Tagliabue reveals EMBT’s Timber Central Station in Naples
- Architect: Benedetta Tagliabue, Miralles Tagliabue EMBT
- Project director: Joan Callís
- Design team leader: Valentina Nicol Noris
Collaborators: Eugenio Cirulli, Teymour Benet, Luis Angello Coarite Asencio, Antonio Rusconi, Davide Mergoni, Marco Orecchia, Gabriela Degetau, Sofia Barberena, Ludwig Godefroy, Raphael Teixeira Libonati, Stefano Spotti, Andrea Morandi, Shavleg Chichishvili, Gordon Tannhausen, Andrea Morandi, Alessandra Deidda, Cecilia Bertozzi, Mirko Silvestri, Joanna Karatzas, Gabriele Rotelli, Guile Amadeu, Lucien Puech, Valeria Alfonsi, Michela Cicuto, Francesca Martinelli, Andrè Temporelli, Marco Orecchia, Giulia Viola, Federico Volpi, Francesco Rota, Gregorius Budhijanto, Juan Manuel Peña Sanz, Guido Bigolin, Maira Carillo, Jan Kokol, Marco dal Fabbro, Marina Pérez Primo, Silvia Sonnati, Carlo Consalvo, Philip Lemanski, Marianna Mincarelli
- Structural engineer: MC2 Julio Martínez Calzón
- Photographs by: Paolo Fassoli
- Project start year: 2004
EMBT, a Barcelona based company, revealed a few enticing images of a mass timber metro station that was under construction located in the Centro Direzionale area of Naples. This underground station is designed by the Japanese architect Kenzo Tange, which is ideated to be a vital part of the city’s infrastructure.
The EMBT studio is led by Benedetta Tagliabue to build a station from wood as a core material which also follows an organic approach to this old 1970s district.
“Kenzo Tange designed Centro Direzionale and he built a very Kenzo Tange-type of city with reflective skyscrapers and a piazza, very 1970s, very clean,” says Benedetta Tagliabue. “It didn’t work because it’s so different from the rest of Naples.”
The station is constructed from mass timber taking cues from older parts of Naples.
“It’s a place where there are a lot of offices and a lot of business space but at five o’clock at night, it’s deserted and very dangerous,” she said.
“So the idea of making a new station there and connecting with the new subway line was also to try to introduce a piece of nature and a piece of the original part of Naples into this artificial piece of the city.”
It is built over the existing underground lines as a replacement of the previously built structure, which was little more than a cover for the entire pedestrian commute. It included a shade for the staircases and metro platforms which barely covered the necessary.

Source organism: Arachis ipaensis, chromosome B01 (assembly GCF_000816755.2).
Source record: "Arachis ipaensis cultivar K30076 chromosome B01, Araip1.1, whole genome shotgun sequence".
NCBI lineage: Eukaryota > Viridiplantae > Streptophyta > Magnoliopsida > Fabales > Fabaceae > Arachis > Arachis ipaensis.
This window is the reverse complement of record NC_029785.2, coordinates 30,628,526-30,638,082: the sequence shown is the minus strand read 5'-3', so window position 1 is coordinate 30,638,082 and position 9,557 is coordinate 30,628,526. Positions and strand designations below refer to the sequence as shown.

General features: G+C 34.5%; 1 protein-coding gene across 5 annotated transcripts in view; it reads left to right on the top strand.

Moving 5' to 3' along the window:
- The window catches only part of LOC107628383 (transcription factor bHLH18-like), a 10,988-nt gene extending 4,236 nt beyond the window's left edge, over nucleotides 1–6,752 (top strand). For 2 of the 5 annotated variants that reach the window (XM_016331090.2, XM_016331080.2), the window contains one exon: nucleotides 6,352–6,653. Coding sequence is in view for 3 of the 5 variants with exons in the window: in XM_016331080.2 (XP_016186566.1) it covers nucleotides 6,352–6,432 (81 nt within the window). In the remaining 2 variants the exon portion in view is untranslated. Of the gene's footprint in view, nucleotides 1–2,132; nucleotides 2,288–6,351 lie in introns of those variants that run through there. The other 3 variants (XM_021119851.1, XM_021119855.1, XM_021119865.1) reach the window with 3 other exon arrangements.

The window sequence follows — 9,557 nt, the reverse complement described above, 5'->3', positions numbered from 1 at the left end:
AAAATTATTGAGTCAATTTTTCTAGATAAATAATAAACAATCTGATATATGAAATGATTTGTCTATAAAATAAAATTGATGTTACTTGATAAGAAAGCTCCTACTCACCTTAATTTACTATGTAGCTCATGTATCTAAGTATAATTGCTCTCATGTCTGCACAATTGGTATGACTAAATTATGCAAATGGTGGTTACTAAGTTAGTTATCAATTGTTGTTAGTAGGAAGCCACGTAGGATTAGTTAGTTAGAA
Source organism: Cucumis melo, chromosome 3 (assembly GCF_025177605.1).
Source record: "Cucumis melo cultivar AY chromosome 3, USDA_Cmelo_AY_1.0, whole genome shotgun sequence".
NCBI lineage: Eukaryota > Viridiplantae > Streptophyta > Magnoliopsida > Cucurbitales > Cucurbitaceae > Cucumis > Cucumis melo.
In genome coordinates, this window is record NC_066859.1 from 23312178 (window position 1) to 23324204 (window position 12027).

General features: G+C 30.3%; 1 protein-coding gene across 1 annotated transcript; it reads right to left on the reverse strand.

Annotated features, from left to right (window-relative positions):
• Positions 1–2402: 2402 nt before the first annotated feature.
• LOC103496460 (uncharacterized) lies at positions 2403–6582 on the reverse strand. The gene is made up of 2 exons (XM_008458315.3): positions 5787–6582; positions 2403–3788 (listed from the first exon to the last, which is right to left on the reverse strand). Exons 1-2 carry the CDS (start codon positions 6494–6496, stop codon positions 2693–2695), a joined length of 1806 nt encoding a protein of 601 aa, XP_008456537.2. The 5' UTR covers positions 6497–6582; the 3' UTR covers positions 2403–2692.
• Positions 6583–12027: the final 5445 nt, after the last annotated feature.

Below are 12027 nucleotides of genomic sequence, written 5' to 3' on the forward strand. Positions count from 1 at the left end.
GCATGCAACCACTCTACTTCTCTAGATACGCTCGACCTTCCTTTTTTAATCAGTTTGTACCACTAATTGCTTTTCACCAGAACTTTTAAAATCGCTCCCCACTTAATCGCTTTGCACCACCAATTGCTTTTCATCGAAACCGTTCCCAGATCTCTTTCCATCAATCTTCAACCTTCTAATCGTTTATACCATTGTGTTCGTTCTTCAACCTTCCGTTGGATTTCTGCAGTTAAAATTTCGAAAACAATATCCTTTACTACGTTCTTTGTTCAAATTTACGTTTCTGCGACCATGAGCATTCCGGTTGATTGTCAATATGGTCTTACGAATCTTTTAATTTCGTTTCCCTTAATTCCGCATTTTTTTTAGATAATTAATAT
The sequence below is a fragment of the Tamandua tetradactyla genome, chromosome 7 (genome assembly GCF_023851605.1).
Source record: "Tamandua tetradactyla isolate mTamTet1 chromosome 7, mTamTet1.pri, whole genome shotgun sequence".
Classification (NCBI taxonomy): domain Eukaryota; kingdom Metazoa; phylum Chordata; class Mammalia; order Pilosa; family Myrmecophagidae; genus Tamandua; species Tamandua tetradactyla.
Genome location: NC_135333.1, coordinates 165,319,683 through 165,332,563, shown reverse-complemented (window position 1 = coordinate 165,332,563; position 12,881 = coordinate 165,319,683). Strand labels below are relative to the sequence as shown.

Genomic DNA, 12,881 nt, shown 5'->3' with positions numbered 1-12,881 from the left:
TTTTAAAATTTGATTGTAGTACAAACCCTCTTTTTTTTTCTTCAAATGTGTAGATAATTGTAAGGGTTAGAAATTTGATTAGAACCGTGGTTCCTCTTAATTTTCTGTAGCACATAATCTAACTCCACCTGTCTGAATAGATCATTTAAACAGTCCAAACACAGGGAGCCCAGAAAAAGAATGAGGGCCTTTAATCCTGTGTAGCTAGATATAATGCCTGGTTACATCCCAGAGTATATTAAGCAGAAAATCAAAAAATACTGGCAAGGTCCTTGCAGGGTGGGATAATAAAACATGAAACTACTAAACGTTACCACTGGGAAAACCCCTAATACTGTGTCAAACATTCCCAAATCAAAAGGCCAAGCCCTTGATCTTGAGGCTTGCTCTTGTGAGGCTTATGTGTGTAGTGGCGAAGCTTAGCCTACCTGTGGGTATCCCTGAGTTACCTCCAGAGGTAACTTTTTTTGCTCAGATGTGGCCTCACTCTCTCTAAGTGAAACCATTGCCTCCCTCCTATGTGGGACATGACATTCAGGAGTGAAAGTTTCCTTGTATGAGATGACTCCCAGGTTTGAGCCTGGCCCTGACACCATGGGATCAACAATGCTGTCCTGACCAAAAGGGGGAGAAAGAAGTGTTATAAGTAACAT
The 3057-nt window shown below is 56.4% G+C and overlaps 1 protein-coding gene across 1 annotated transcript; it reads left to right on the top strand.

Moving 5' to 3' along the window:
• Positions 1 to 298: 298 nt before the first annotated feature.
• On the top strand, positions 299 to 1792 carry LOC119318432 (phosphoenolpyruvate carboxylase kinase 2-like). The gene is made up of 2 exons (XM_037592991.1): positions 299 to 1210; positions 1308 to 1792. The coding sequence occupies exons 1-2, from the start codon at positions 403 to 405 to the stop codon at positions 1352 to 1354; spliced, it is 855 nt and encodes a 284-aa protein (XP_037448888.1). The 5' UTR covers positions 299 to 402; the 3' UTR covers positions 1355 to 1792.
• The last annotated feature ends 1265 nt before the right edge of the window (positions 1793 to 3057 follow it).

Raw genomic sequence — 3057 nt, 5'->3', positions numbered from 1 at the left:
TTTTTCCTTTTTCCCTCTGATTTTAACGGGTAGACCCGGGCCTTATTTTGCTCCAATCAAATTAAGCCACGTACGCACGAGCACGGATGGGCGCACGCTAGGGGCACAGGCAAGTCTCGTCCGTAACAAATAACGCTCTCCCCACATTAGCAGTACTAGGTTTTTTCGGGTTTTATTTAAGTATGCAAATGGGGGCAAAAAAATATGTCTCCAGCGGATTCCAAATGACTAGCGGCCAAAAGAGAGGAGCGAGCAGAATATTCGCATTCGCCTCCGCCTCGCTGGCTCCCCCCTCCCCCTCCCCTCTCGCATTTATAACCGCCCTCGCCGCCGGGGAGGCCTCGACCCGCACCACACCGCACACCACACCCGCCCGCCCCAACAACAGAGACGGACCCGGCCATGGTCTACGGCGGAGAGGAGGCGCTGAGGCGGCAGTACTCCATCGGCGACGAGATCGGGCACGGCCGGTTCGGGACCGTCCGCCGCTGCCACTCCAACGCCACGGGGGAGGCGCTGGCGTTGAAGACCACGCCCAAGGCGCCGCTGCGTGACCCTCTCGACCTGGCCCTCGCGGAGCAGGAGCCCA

“We are working on an existing series of platforms and if you put more weight on top, you never know how much you can put,” says Tagliabue. “Wood is a very light material, and it combines very well with the pre-existing structures.”
“We used the pre-existing concrete structures, the pre-existing columns, and we inserted new wooden columns in that,” she adds.
“We matched the steel part of the concrete to make the base of the new columns, and then the rest of the column is totally made of wood.”
The 10,000 square-metre metro station makes use of glued laminated timber to create a signature shape for the enclosure. The entire width of the rail tracks is reflected in the form of the undulating vaults.
“We love vaults. It’s a great shape that works with most materials – vaults were first made with stone and then with ceramics, and I think it’s also efficient with wood.” Benedetta Tagliabue said.
“Especially laminated, because you can give any shape to the beam that you want,” she further adds.
The vaulted ceiling pays homage to the classic train station designs while having a modern aesthetic which is achieved with the use of wood as a prime material.
“In a way what we are trying to achieve here is a kind of a new organic piazza, like being able to walk in a wood when you are in this very artificial business centre,” quoted by Benedetta Tagliabue.
This metro station is one of the several designs by international architects for the city under the slogan of AAA – architecture, art and archaeology, where each city station symbolizes art and archaeology. This archaeological aspect has also led to several delays due to the findings in the ground. Including the Studio Fuksas design which will now act as a museum after an ancient Roman temple that was found on the site.
Luckily, the Centro Direzionale station was located in a newer part of the town which nullified these issues. Although, due to the coronavirus pandemic the construction was shut down for a while causing several delays. The station also had a garden in the design which is not being built now, due to budget issues due to the pandemic.
“Naples is not an easy place for maintaining timetables, I really hope they’re not going to cancel the garden, because it’s really important and it shows that we’re trying to make it into a natural place.” says Benedetta Tagliabue.
The design is also supposed to feature art on its roof that will depict an archaeological piece found in Pompeii of a face to follow the symbol of art, archaeology and architecture as per the AAA slogan.
The completion date has not been announced yet. The project was started in 2004.
“We started the project in 2004; infrastructure is very slow, and the Naples way of doing it is not so easy, so you have to be very patient,” says the architect.
She continues, “I think because of this station, we won another station in Paris in 2014, 10 years after [the Naples station] and I’m sure the one in Paris will finish before the one in Naples.”
In the list of various infrastructural projects designed in Naples, some of them are the high-speed rail station by Zaha Hadid Architects and another underground project by Karim Rashid for the University of Naples Metro Station.
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